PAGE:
2010 CENSUS: All you need to know about America's official count
SACRAMENTO, CA - Brimming with a wide variety of ethnicities hailing from around the globe, Sacramento has often been called one of the most racially-diverse cities in America.
While that's a frequent point of civic pride for many in California's capital city, reaching all those communities for vital information like compiling the current 2010 Census can make Sacramento's racial diversity a steep hurdle to clear.
"There was a 40 percent overall undercount in Sacramento in 2000," said Vidal Gonzalez of Sacramento's La Familia multicultural counseling center. "We could have used that money. So we have to really stress the point that everybody (in 2010) needs to be counted."
Census forms were mailed to every U.S. resident in March. Between April and July, census workers will visit households that did not return forms by mail to try to get a full count by December.
More than $400 billion will be allocated to communities based on the census data. The money goes to schools, highways, job training and other local programs and services.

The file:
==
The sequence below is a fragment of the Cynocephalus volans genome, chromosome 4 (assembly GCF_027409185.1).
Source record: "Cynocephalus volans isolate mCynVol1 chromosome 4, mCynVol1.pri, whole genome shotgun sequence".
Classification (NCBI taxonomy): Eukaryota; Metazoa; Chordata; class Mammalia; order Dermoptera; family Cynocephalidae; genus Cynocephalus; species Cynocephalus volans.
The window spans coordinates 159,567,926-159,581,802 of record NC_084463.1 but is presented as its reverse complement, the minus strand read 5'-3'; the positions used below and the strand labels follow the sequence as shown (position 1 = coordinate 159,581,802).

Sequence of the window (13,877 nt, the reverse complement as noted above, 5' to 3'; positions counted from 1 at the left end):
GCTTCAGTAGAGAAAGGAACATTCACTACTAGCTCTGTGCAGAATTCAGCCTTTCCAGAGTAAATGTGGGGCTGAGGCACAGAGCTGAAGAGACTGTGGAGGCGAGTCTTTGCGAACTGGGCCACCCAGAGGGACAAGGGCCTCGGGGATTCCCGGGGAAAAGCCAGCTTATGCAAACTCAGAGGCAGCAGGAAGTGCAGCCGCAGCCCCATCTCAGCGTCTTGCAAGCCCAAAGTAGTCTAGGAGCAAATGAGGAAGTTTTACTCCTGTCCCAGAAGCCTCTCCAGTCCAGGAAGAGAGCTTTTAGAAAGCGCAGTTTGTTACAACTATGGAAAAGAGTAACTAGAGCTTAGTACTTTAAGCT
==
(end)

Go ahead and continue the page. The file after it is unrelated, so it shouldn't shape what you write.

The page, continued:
According to the U.S. Census Bureau, as of Wednesday, only 52 percent of census mailings nationwide have been returned. California participation is 49 percent so far, and Sacramento's participation rate is 48 percent.
"For all communities, it's their ability, their chance to say who they are and where they are," Census spokeswoman Sandy Louey said.
Outreach to communities like Sacramento's large southeast Asian, Hispanic and Slavic-speaking populations are particularly difficult to accurately count, officials say.
Sacramento's Asian Resources spokeswoman May Lee said it's vitally important to make sure minority groups are counted correctly to ensure Sacramento service organizations like hers can received the federal funds they need.
"We turn around and give it back to the community to make sure there's housing, jobs, and good education programs for our youth," Lee said.
2000 Census Count: Sacramento County
- Chinese: 30,455
- Vietnamese: 16,372
- Hmong: 15,814
- Korean: 4,955
- Slavic: 645
- Russian: 15,495
- Ukranian: 13,326
- Latino/Hispanic: 195,890
- Black: 121,804
Reported by: Suzanne Phan, firstname.lastname@example.org